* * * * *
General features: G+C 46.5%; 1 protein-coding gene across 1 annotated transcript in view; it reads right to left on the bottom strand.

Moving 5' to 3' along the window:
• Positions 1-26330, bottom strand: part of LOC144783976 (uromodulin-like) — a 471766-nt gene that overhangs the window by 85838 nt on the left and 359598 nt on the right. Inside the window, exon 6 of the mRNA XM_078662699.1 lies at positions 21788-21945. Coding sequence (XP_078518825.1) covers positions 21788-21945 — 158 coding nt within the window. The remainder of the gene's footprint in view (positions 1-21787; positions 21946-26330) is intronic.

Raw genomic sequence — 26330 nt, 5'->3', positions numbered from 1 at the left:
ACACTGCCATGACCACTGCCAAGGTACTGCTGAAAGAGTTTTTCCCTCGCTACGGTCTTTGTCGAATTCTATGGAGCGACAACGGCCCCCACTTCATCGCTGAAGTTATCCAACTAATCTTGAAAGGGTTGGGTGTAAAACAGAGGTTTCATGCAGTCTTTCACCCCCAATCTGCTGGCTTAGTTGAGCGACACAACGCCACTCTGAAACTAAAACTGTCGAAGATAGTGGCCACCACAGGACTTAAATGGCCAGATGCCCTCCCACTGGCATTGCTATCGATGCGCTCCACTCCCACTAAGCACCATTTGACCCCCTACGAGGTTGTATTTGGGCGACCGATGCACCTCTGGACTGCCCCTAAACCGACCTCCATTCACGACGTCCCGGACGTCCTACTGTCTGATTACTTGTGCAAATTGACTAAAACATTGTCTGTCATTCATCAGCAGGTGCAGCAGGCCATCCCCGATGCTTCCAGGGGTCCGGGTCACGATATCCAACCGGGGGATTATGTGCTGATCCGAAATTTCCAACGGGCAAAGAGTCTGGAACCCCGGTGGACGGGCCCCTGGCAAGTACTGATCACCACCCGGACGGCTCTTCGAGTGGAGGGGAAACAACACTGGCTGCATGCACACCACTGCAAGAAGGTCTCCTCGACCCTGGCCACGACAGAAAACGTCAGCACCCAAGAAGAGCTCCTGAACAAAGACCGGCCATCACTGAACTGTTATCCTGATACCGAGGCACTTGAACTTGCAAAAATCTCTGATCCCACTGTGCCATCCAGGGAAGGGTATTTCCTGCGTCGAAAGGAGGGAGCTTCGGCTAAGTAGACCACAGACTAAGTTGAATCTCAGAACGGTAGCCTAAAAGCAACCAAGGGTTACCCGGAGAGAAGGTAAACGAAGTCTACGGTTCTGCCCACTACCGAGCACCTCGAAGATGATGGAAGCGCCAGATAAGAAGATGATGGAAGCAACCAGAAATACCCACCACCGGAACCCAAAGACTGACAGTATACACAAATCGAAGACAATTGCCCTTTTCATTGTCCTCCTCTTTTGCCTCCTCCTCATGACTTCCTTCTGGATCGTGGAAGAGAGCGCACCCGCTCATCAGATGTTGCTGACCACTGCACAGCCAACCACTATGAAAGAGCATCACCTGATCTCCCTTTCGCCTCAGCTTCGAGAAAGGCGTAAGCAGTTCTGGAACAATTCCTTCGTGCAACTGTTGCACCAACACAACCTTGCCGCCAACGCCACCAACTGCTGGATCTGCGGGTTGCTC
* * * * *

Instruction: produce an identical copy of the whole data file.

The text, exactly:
General features: G+C 46.5%; 1 protein-coding gene across 1 annotated transcript in view; it reads right to left on the bottom strand.

Moving 5' to 3' along the window:
• Positions 1-26330, bottom strand: part of LOC144783976 (uromodulin-like) — a 471766-nt gene that overhangs the window by 85838 nt on the left and 359598 nt on the right. Inside the window, exon 6 of the mRNA XM_078662699.1 lies at positions 21788-21945. Coding sequence (XP_078518825.1) covers positions 21788-21945 — 158 coding nt within the window. The remainder of the gene's footprint in view (positions 1-21787; positions 21946-26330) is intronic.

Raw genomic sequence — 26330 nt, 5'->3', positions numbered from 1 at the left:
ACACTGCCATGACCACTGCCAAGGTACTGCTGAAAGAGTTTTTCCCTCGCTACGGTCTTTGTCGAATTCTATGGAGCGACAACGGCCCCCACTTCATCGCTGAAGTTATCCAACTAATCTTGAAAGGGTTGGGTGTAAAACAGAGGTTTCATGCAGTCTTTCACCCCCAATCTGCTGGCTTAGTTGAGCGACACAACGCCACTCTGAAACTAAAACTGTCGAAGATAGTGGCCACCACAGGACTTAAATGGCCAGATGCCCTCCCACTGGCATTGCTATCGATGCGCTCCACTCCCACTAAGCACCATTTGACCCCCTACGAGGTTGTATTTGGGCGACCGATGCACCTCTGGACTGCCCCTAAACCGACCTCCATTCACGACGTCCCGGACGTCCTACTGTCTGATTACTTGTGCAAATTGACTAAAACATTGTCTGTCATTCATCAGCAGGTGCAGCAGGCCATCCCCGATGCTTCCAGGGGTCCGGGTCACGATATCCAACCGGGGGATTATGTGCTGATCCGAAATTTCCAACGGGCAAAGAGTCTGGAACCCCGGTGGACGGGCCCCTGGCAAGTACTGATCACCACCCGGACGGCTCTTCGAGTGGAGGGGAAACAACACTGGCTGCATGCACACCACTGCAAGAAGGTCTCCTCGACCCTGGCCACGACAGAAAACGTCAGCACCCAAGAAGAGCTCCTGAACAAAGACCGGCCATCACTGAACTGTTATCCTGATACCGAGGCACTTGAACTTGCAAAAATCTCTGATCCCACTGTGCCATCCAGGGAAGGGTATTTCCTGCGTCGAAAGGAGGGAGCTTCGGCTAAGTAGACCACAGACTAAGTTGAATCTCAGAACGGTAGCCTAAAAGCAACCAAGGGTTACCCGGAGAGAAGGTAAACGAAGTCTACGGTTCTGCCCACTACCGAGCACCTCGAAGATGATGGAAGCGCCAGATAAGAAGATGATGGAAGCAACCAGAAATACCCACCACCGGAACCCAAAGACTGACAGTATACACAAATCGAAGACAATTGCCCTTTTCATTGTCCTCCTCTTTTGCCTCCTCCTCATGACTTCCTTCTGGATCGTGGAAGAGAGCGCACCCGCTCATCAGATGTTGCTGACCACTGCACAGCCAACCACTATGAAAGAGCATCACCTGATCTCCCTTTCGCCTCAGCTTCGAGAAAGGCGTAAGCAGTTCTGGAACAATTCCTTCGTGCAACTGTTGCACCAACACAACCTTGCCGCCAACGCCACCAACTGCTGGATCTGCGGGTTGCTC